Development

Is PHP dead? NO it’s not…

Development

The guys at OfferZen Origins used the footage that didn’t make the documentary on Laravel that was released last month, to create this video on PHP.

So all their memories are of, “Oh, here’s how PHP existed in 2005” or something like that.

Jeffrey Way

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Mailgun “On behalf of” issue

Development

We all know the feeling when we release a new project, we are overexcited until the first email goes out…
All of a sudden a client informs you, “Hey, the email I received has a strange “from” address. Can you fix it?“…

What is happening?

Even though we’ve registered our domain with Mailgun, made sure the correct DNS records are in place. And in our application, we’re using the correct API key combined with the domain and optionally the specific server that we prefer.

The “from” address in the email appears to be info=example.com@mg.example.com on behalf of info@example.com. which isn’t the address we wanted it to be, ideally it should be info@example.com

Mail::send(['html' => 'emails.template'], $data, function($message) use ($subject, $user){
    $message->to($user->email, $user->name);
    $message->subject("$subject");
    $message->from("info@example.com");
});

This issue is caused by the fact that we are using another domain, a subdomain, to configure Mailgun. This is advised, otherwise, we would endanger the normal mail functionality of the domain, if there are any in place, such as Google Workplace or Office 365.

It is the mismatch between the domain used to send our email (mg.example.com) and the domain indicated as the “from” address in our app (example.com).

Mailgun’s suggestion

Mailgun suggests a solution on its website. You can find it here.
The suggested solution may endanger the normal mail functionality as described above. Because we would overwrite the SPF record on the main domain. Which isn’t ideal.

A quick and easy solution

In Laravel, we can specify the sending domain in the email headers. For this, we can use the ->sender attribute.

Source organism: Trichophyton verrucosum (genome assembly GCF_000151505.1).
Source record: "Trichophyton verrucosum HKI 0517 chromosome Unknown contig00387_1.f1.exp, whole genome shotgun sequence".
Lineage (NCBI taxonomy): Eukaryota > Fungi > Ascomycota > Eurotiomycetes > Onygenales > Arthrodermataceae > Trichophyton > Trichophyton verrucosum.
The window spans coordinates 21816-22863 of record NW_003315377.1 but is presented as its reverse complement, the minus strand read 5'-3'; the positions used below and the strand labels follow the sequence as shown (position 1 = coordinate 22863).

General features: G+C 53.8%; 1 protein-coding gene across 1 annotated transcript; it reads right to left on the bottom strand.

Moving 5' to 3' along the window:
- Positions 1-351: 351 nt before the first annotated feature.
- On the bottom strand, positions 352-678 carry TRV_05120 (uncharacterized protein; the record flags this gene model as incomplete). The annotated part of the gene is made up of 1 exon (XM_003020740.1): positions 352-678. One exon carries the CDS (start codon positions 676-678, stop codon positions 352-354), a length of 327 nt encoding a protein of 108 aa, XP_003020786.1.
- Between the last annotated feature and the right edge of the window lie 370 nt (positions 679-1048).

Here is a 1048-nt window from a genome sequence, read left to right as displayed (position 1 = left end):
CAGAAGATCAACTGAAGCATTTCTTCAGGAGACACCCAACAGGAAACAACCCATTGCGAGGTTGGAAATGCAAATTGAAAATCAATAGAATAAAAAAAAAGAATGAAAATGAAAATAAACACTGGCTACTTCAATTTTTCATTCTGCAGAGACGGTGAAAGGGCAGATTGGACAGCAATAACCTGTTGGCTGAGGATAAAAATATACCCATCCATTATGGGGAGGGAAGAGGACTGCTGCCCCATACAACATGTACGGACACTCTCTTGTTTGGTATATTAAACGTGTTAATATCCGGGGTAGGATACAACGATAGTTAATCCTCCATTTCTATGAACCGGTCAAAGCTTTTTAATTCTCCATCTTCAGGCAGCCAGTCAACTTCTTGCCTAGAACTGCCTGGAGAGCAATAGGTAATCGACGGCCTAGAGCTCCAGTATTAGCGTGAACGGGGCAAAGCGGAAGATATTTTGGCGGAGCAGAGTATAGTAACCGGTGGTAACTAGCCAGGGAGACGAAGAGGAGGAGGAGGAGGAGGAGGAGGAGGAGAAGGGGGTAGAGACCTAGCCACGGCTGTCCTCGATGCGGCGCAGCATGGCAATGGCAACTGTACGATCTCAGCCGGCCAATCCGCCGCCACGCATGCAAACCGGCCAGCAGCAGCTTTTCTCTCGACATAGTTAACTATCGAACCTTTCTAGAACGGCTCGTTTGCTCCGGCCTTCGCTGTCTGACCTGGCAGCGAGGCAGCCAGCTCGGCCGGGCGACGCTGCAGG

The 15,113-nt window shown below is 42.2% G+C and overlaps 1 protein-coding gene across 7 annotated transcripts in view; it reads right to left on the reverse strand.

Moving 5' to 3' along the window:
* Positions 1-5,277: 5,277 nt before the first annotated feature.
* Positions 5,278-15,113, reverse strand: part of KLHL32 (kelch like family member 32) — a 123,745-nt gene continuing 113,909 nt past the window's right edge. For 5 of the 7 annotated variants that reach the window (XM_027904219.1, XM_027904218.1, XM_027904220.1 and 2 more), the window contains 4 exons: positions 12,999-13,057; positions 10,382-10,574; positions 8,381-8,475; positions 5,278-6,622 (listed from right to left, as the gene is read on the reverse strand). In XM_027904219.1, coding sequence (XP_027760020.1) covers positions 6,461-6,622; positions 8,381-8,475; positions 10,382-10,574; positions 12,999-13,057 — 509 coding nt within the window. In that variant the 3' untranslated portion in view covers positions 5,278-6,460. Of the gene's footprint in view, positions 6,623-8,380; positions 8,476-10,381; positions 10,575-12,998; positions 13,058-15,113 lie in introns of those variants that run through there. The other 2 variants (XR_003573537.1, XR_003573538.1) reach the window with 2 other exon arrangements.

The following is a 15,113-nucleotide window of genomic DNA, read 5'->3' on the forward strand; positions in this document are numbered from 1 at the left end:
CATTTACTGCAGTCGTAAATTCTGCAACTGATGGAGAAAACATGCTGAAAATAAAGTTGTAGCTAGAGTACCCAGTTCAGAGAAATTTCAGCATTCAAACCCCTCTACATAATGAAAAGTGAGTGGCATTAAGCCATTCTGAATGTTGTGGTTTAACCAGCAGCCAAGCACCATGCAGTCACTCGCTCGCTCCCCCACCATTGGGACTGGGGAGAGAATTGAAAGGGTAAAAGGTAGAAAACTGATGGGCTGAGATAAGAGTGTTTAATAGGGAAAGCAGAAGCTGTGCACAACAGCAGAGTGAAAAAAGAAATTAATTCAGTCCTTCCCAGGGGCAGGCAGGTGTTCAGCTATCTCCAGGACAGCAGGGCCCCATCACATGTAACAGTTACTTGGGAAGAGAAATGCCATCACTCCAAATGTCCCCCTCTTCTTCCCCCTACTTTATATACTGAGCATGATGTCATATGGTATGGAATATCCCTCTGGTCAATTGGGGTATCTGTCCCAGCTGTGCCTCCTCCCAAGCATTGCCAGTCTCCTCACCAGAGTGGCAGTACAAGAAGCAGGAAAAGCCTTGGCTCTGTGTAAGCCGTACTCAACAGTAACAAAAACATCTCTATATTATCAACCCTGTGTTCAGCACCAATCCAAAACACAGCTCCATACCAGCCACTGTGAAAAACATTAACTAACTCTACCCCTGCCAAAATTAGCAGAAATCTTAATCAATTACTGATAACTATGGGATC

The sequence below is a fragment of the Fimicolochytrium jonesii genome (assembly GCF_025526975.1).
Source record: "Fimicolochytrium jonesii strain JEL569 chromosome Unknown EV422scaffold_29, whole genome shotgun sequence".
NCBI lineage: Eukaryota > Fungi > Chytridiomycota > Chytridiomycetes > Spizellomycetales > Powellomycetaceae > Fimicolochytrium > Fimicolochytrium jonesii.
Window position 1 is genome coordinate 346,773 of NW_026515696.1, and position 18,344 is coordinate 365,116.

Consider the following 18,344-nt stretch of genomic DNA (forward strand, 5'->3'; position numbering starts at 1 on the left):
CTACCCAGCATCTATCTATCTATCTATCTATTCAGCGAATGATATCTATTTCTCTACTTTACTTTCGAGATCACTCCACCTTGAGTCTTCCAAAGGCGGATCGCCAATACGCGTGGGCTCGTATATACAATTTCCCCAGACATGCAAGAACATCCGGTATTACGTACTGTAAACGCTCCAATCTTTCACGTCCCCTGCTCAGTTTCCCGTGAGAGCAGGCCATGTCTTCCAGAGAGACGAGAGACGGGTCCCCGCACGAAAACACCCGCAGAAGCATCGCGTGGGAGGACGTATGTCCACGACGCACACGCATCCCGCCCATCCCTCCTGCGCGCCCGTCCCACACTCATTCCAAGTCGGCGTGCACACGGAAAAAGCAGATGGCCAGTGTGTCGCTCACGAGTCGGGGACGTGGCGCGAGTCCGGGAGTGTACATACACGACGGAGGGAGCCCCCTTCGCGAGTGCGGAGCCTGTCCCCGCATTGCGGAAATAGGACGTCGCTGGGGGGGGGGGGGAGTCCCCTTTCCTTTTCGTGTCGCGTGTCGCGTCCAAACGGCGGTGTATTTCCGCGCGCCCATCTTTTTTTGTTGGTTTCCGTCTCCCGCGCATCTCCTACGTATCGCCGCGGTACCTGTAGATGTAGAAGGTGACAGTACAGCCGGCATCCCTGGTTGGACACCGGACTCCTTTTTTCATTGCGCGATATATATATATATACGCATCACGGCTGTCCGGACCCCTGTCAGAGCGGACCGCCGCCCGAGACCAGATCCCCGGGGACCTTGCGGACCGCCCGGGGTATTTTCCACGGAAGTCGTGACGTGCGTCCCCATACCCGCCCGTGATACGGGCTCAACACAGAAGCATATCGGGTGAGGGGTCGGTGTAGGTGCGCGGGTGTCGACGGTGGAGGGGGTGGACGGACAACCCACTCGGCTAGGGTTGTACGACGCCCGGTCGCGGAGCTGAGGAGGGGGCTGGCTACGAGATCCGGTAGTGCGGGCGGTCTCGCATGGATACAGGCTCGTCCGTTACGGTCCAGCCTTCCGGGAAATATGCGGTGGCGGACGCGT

Mail::send(['html' => 'emails.template'], $data, function($message) use ($subject, $user){
    $message->to($user->email, $user->name);
    $message->subject("$subject");
    $message->from("info@example.com");
    $message->sender("info@example.com");
});

By doing so we enforce the email sending address and the visible “from” address to be the same.

There, the job is done. Happy customer.

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7 quick Laravel Tips

Development

Here are 7 quick tips for your next Laravel project.

Based on experience I’ve Tweeted some of these tips and though, why don’t I gather them into a blogpost. I hope these come in handy when writing your applications, in any case I use them quite often.

1. Eager Loading

When loading model relationships we could use eager loading in order to reduce the amount of queries that are performed while fetching data.
Only fetching those relation columns that are actually needed is better them pulling them all in at once.

$cars = Car::with('brand:id,name')->get();

We could also eager load a relationship by default by adding it to the model in a protected "$with" variable. By doing so the specified relationship will eagerly loaded during a regular fetch.

namespace App\Models;

use Illuminate\Database\Eloquent\Model;

class Car extends Model {
    /**
* The relationships that should always be loaded.
*/
    protected $with = ['brand'];

    /**
* Get the brand that builds the car.
*/
    public function brand() {
        return $this->belongsTo(Brand::class);
    }
}

2. Sharing data across views

if you want to share some variables across all views in a controller you could add use View::share in the constructor of the controller.
By doing so you can use the variable in all the views generator based from this controller.

namespace App\Http\Controllers;

use Illuminate\Support\Facades\View;

class CarController extends Controller
{
    /**
*  The variable $sharedData will be accessible
*  in both the index.blade.php and detail.blade.php.
*/
    public function __construct(){